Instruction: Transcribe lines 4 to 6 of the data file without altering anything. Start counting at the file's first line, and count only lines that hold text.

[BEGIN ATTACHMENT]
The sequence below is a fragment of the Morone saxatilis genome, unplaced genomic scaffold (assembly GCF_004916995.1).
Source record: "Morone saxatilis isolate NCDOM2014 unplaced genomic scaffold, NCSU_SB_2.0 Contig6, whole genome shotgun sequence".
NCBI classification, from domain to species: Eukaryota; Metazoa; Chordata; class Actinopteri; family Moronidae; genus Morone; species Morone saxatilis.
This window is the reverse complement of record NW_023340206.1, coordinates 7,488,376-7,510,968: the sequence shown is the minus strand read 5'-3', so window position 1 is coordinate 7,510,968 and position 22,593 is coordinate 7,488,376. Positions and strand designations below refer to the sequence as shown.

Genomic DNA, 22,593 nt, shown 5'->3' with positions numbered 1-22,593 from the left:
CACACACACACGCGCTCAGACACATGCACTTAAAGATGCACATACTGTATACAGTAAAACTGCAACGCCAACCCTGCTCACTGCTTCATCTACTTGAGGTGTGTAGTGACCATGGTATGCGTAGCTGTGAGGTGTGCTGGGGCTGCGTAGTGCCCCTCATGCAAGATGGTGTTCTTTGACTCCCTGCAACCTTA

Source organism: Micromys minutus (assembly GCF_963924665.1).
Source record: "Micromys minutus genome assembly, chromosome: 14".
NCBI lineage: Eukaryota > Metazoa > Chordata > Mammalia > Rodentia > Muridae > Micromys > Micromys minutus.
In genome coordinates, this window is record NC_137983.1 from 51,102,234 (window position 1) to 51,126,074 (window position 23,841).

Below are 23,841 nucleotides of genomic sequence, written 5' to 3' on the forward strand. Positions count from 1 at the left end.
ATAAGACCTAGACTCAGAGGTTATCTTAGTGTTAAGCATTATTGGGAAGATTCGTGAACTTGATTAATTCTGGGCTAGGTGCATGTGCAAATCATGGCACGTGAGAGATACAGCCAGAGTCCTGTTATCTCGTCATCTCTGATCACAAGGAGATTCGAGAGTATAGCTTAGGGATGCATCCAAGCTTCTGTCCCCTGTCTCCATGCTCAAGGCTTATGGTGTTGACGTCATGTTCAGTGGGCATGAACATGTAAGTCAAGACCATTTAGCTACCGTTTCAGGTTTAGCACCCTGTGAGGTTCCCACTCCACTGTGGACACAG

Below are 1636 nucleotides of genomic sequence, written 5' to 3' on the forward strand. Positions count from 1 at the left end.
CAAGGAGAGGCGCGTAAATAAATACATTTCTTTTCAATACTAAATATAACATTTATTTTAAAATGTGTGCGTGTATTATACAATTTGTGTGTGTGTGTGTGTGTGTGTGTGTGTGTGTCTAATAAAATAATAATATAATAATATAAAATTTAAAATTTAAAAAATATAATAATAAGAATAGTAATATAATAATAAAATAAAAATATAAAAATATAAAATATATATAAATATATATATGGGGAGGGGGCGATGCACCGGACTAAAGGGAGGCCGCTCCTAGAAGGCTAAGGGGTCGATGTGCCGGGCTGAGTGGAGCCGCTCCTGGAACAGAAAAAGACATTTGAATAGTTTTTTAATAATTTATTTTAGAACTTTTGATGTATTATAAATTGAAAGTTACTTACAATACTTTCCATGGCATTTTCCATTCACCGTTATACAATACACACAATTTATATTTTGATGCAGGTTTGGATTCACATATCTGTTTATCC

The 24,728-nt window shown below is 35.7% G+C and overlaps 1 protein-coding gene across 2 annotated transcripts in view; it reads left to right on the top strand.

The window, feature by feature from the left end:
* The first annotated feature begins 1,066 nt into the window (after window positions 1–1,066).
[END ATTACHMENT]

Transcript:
This window is the reverse complement of record NW_023340206.1, coordinates 7,488,376-7,510,968: the sequence shown is the minus strand read 5'-3', so window position 1 is coordinate 7,510,968 and position 22,593 is coordinate 7,488,376. Positions and strand designations below refer to the sequence as shown.

Genomic DNA, 22,593 nt, shown 5'->3' with positions numbered 1-22,593 from the left:
CACACACACACGCGCTCAGACACATGCACTTAAAGATGCACATACTGTATACAGTAAAACTGCAACGCCAACCCTGCTCACTGCTTCATCTACTTGAGGTGTGTAGTGACCATGGTATGCGTAGCTGTGAGGTGTGCTGGGGCTGCGTAGTGCCCCTCATGCAAGATGGTGTTCTTTGACTCCCTGCAACCTTA